The Lukaya River Basin is an important source of drinking water for the Democratic Republic of the Congo (DRC), but heavy sedimentation has jeopardized its flows leading to community-led forestry programs to reduce erosion.
Large scale deforestation had left the Lukaya River Basin vulnerable to flooding and erosion. In order to counteract this trend 4 tree nurseries were established which are capable of producing 42,000 seedlings each year. A community agroforestry system was created covering 15 ha( 7 ha of which reforested slopes) and benefitting 20 local families. Green buffer zones were established along the riverbank in order to reduce sedimentation and erosion. Bioengineering utilizing the plant vetiver(Chrysopogon zizanioides) was implemented in order to to reduce the rates of erosion in gully’s and riverbanks. Four nurseries were created with the ability to produce 32,000 vetiver plants per year. Workshops were held to teach the community about ecosystem based disaster risk reduction (Eco-DRR) and how to implement it.
Overview of context and outcomes:
The Lukaya river basin is an important water source for the country’s capital Kinshasa. The erosion in the river causes sedimentation which in turn reduces reduces water quality, blocks the flow of the river, decreases the quality of local fisheries and increases the cost of water treatment.
While no mitigation outcome was reported, reforestation efforts likely sequestered greenhouse gasses.
The project reportedly was able to stabilize steep slopes and plant green walls around houses to help limit the risks presented by flooding. Vetiver plantings along the banks and gully’s were reportedly used to stabilize soil and reduce erosion. Workshops and plant nurseries reportedly allowed for the dissemination of Eco-DRR practices.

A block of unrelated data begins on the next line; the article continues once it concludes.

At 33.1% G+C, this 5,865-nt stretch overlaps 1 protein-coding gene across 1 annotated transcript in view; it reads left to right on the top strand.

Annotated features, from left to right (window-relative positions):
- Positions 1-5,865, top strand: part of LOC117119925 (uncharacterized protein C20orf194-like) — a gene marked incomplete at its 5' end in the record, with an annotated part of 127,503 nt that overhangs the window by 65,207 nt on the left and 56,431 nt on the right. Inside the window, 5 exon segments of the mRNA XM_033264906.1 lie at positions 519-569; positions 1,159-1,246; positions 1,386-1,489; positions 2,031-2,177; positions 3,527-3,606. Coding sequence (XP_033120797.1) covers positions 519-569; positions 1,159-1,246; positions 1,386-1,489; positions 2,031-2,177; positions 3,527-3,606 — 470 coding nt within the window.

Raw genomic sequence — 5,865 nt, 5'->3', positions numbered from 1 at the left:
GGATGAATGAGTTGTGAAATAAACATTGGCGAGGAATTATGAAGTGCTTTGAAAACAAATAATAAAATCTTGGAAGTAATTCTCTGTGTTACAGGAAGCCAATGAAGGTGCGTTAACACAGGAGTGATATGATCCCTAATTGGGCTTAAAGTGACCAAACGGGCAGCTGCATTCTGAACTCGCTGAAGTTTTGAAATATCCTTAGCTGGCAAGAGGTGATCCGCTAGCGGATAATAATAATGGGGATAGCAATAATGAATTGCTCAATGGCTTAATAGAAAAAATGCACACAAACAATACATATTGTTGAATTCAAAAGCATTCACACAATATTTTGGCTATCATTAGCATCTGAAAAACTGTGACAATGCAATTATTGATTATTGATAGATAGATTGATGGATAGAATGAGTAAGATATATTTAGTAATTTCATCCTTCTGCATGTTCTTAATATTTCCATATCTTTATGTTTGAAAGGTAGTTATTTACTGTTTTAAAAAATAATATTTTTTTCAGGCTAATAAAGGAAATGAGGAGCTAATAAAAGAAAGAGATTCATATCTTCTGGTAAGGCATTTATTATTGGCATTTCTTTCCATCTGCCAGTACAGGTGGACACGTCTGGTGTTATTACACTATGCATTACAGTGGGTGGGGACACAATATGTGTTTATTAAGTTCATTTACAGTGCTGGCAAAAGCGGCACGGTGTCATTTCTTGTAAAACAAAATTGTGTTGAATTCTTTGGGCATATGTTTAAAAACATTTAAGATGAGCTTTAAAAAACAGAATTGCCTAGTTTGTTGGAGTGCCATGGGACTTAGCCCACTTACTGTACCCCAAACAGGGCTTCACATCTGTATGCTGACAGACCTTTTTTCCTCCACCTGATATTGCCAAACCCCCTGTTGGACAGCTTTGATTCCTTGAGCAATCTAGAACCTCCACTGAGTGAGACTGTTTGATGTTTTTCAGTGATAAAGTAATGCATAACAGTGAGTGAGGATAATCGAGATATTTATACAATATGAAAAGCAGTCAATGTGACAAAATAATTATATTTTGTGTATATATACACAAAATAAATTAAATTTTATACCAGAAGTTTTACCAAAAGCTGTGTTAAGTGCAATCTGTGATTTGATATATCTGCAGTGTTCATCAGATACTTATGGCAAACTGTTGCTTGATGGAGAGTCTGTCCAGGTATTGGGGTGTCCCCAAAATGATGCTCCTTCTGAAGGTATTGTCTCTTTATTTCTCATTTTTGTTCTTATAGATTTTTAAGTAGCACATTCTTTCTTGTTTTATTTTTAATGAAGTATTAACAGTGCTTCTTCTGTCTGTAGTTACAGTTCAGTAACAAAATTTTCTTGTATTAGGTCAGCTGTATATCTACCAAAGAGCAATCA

The project reported a substantial improvement in water quality within the river-basin. The reported decrease in sedimentation within the river allowed for improvements in habitat quality for aquatic species and reforestation along the river’s edge and surrounded slopes allowed for an expansion of habitat extent.
The improved water quality reportedly decreased the cost of running the water treatment plant on the level and increased local water security. The poor water quality was also reportedly having a negative impact on local fisheries, which have likley benefitted from this improvement. The agroforestry project implemented helps support the livelihoods of 20 households with 40% of the farmers involved being women.
An Integrated Water Resources Management strategy plan for the basin was designed by local communities through a participatory process and then verified by the central government. The implementation of the plan was done in collaboration between the DRC Government, the Lukaya River Users Association, the public water utility (REGIDESO), local communities, and the University of Kinshasa.
The project received $310,000 in funding from the European Commission and $390,000 in funding from the UN Development Account.
Local risk monitoring systems have been established to evaluate the risks posed by erosion and possible floods.
No information yet available on tradeoffs.